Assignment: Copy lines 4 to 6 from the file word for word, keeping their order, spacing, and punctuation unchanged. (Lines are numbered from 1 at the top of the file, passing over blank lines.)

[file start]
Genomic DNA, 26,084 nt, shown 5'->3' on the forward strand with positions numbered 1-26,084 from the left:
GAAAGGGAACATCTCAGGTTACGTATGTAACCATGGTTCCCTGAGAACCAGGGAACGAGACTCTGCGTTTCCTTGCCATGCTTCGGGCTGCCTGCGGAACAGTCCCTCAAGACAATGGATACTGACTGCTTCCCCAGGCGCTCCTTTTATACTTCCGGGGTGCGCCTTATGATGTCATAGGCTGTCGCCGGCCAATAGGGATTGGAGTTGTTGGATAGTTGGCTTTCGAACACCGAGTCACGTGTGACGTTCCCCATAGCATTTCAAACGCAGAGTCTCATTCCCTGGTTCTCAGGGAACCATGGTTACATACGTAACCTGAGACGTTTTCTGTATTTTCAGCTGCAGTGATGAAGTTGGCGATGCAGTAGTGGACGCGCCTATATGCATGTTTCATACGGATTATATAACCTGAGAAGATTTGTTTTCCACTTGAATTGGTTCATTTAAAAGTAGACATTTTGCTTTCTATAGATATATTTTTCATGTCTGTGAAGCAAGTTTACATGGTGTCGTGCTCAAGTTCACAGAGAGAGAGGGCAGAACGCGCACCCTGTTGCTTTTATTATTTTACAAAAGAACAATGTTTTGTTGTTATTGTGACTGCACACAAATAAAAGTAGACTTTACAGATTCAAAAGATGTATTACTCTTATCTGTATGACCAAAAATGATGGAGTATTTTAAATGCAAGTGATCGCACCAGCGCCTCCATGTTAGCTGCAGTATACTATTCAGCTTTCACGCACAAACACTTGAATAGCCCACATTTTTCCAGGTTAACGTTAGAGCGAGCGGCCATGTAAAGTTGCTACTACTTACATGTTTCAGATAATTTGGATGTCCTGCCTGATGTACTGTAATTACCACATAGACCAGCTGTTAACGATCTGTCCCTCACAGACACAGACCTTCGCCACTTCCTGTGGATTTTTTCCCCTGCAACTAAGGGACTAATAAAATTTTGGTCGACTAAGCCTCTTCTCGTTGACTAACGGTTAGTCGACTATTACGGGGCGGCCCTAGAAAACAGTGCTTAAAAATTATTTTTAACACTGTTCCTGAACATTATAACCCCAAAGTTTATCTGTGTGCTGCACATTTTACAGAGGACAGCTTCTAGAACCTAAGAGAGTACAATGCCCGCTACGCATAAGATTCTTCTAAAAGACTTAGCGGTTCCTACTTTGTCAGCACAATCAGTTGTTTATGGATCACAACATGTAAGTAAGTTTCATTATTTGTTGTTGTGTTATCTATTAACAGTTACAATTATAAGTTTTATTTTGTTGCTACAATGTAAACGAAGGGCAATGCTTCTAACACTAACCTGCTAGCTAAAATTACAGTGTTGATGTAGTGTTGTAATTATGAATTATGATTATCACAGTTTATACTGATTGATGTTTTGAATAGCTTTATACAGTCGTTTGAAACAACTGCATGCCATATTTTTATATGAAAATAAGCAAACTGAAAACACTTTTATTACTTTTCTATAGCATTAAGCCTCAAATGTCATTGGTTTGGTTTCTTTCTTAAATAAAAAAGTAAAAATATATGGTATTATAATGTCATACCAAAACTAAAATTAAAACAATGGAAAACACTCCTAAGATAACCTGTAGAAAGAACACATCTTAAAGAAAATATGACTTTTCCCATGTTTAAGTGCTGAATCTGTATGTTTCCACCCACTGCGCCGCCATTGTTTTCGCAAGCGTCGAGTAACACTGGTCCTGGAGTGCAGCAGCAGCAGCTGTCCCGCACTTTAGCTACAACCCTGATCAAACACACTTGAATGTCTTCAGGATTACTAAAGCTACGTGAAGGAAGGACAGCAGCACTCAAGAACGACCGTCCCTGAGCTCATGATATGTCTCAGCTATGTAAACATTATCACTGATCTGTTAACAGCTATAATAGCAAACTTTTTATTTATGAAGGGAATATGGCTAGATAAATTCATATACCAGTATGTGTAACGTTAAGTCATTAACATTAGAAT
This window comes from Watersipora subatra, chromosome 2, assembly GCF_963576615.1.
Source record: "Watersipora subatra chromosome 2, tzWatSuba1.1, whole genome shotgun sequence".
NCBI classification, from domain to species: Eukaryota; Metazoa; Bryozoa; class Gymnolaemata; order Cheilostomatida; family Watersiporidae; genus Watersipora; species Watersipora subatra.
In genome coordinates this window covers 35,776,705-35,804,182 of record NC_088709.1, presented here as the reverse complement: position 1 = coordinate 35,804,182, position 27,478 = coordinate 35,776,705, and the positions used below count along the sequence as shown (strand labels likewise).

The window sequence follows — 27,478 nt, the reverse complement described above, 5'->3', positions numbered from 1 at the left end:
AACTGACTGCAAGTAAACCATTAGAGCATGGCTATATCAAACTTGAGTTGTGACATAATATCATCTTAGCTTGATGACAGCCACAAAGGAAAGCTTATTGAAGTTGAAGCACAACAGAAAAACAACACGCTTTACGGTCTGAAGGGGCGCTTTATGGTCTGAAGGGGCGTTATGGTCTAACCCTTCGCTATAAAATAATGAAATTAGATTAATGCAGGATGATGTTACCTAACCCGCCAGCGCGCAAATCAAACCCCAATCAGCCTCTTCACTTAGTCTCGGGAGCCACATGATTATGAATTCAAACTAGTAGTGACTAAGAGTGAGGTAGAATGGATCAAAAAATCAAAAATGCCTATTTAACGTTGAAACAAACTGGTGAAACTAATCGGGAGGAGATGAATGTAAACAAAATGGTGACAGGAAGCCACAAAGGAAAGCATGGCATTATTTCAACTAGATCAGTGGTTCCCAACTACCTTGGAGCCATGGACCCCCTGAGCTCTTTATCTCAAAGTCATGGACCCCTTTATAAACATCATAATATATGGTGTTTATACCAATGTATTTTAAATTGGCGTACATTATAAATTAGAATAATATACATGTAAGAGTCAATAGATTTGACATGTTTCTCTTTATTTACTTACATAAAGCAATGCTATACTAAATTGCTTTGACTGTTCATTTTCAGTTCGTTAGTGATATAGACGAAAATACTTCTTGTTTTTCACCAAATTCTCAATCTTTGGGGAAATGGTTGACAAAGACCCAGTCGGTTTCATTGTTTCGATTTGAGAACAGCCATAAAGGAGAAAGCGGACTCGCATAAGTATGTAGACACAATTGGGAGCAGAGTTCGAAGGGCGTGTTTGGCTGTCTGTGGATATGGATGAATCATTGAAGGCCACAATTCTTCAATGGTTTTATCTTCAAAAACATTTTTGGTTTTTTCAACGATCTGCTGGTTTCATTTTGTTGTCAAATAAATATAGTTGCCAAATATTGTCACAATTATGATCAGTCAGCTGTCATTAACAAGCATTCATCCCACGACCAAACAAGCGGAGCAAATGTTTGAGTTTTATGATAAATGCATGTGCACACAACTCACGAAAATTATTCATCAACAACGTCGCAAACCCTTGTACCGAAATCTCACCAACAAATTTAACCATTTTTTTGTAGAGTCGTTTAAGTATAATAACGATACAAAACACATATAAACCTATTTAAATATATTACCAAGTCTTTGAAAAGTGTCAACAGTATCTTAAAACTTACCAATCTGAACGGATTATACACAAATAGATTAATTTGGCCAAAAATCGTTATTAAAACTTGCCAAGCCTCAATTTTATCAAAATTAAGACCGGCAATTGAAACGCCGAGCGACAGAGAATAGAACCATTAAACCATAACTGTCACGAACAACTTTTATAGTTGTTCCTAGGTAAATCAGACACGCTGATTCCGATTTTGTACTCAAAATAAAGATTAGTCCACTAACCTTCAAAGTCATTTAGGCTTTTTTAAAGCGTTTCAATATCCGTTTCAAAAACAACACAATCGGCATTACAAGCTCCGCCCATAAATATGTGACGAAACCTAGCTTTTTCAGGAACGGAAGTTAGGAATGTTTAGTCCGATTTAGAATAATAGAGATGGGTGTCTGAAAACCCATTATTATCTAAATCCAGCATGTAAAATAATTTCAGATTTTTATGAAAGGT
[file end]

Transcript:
Source record: "Watersipora subatra chromosome 2, tzWatSuba1.1, whole genome shotgun sequence".
NCBI classification, from domain to species: Eukaryota; Metazoa; Bryozoa; class Gymnolaemata; order Cheilostomatida; family Watersiporidae; genus Watersipora; species Watersipora subatra.
In genome coordinates this window covers 35,776,705-35,804,182 of record NC_088709.1, presented here as the reverse complement: position 1 = coordinate 35,804,182, position 27,478 = coordinate 35,776,705, and the positions used below count along the sequence as shown (strand labels likewise).